Holy Rule for Apr. 12
A sad update: Ashley, for whom we prayed, apparently did have the abortion, alas. Prayers for her and the father, who wanted to keep the child.
Prayers for the eternal rest of Jim, for his wife, Joan and all their family and all who mourn him.
Prayers for the spiritual and temporal welfare of the following, for all their loved ones and all who take care of them:
Ed, who had surgery for metastatic colon cancer. Also for his wife Shirley (Ed is also her caregiver) and for their family.
Ryan and his friends, on a mission trip to India.
Jenn's Mom, who has reached end of life stage of ALS, for her happy death. For strength for those who love her as she returns to Our Lord.
Sarah, overwhelmed with anxiety attacks and grief at the loss of her grandmother for peace and grace of the Holy Spirit.
Angus, knee surgery and now he has a MRSA in that leg. The doctors have told him that if treatments don't work as they hope he may lose his leg or his life. Prayers are also requested for his wife and family and for his caregivers.
Fr. Jeremiah and Fr. Maximilian who will be ordained Deacons at a Mass on Saturday April 14 at St. Vincent's Archabbey.
Lord, help us all as You know and
will. God's will is best. All is mercy and grace. God is never absent,
praise Him! Thanks so much. JL
April 12, August 12, December 12
Chapter 58: On the Manner of Receiving Sisters
When she is to be received
she promises before all in the oratory
fidelity to monastic life
This promise she shall make before God and His Saints,
so that if she should ever act otherwise,
she may know that she will be condemned by Him whom she mocks.
Of this promise of hers let her draw up a document
in the name of the Saints whose relics are there
and of the Abbess who is present.
Let her write this document with her own hand;
or if she is illiterate, let another write it at her request,
and let the novice put her mark to it.
Then let her place it with her own hand upon the altar;
and when she has placed it there,
let the novice at once intone this verse:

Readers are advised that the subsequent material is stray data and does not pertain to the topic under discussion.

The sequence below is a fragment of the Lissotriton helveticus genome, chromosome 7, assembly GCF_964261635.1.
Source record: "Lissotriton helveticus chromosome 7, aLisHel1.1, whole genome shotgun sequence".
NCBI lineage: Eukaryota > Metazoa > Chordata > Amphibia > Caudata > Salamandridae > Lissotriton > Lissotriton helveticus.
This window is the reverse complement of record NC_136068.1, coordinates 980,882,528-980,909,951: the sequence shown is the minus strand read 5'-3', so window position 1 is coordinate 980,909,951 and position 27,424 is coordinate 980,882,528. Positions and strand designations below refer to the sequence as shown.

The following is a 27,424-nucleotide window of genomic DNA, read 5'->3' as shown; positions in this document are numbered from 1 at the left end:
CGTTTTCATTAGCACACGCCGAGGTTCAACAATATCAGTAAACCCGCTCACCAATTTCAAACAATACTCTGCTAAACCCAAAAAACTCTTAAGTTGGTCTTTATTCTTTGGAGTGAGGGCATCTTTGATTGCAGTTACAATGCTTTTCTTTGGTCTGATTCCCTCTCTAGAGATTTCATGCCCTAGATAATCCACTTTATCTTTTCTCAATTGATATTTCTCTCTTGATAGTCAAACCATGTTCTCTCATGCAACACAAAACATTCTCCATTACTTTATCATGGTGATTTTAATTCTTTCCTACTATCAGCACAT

"Receive me, O Lord, according to Your word, and I shall live:
and let me not be confounded in my hope" (Ps. 118:116).
Let the whole community answer this verse three times
and add the "Glory be to the Father."
Then let the novice prostrate herself at each one's feet,
that they may pray for her.
And from that day forward
let her be counted as one of the community.
If she has any property,
let her either give it beforehand to the poor
or by solemn donation bestow it on the monastery,
reserving nothing at all for herself,
as indeed she knows that from that day forward
she will no longer have power even over her own body.
At once, therefore, in the oratory,
let her be divested of her own clothes which she is wearing
and dressed in the clothes of the monastery.
But let the clothes of which she was divested
be put aside in the wardrobe and kept there.
Then if she should ever listen to the persuasions of the devil
and decide to leave the monastery (which God forbid),
she may be divested of the monastic clothes and cast out.
Her document, however,
which the Abbess has taken from the altar,
shall not be returned to her, but shall be kept in the monastery.
It is thrilling to me to know that, more than 1500 years later, we
are still doing professions in the way St. Benedict did. A few things
added, but the elements are there: writing and signing the document,
placing it on the altar, the Suscipe ("Receive me, O Lord...") are all
tremendously ancient and holy rites. What a privilege we have to
belong to such a family.
The Church approves religious rules. This is the basis for asserting
that our Holy Rule is inspired by the Holy Spirit, because the Church
gave its seal of approval. The Church, however, is indubitably older
and often wiser than monastic life. It predates every form of optional religious
commitment. It is the blessing of the Church which makes official
monastic life possible for any and all of us.
This is just a prelude to saying that the wisdom of the Church long
ago stopped people from making solemn vows, a life-long commitment
difficult to break, right out of novitiate. Not only does this longer
program protect people, to a certain extent, from making a mistake,
it also spares the monastery from having a lot of misfits with chapter
votes running the show. There are many I have known who left in
simple vows that I remain eternally grateful for the fact that they
were never chapter members!
A year may well have been enough in St. Benedict's time. People had
vastly shorter life spans, it was a bigger chunk of their lives. They
also had to grow up more quickly and their options were fewer by far
than those of our own day.
Oblates, therefore, can garner a few kernels of truth in this chapter
about commitment, that bugbear of the post-Word War II generation and
beyond. Modern people find it terribly hard to commit, some never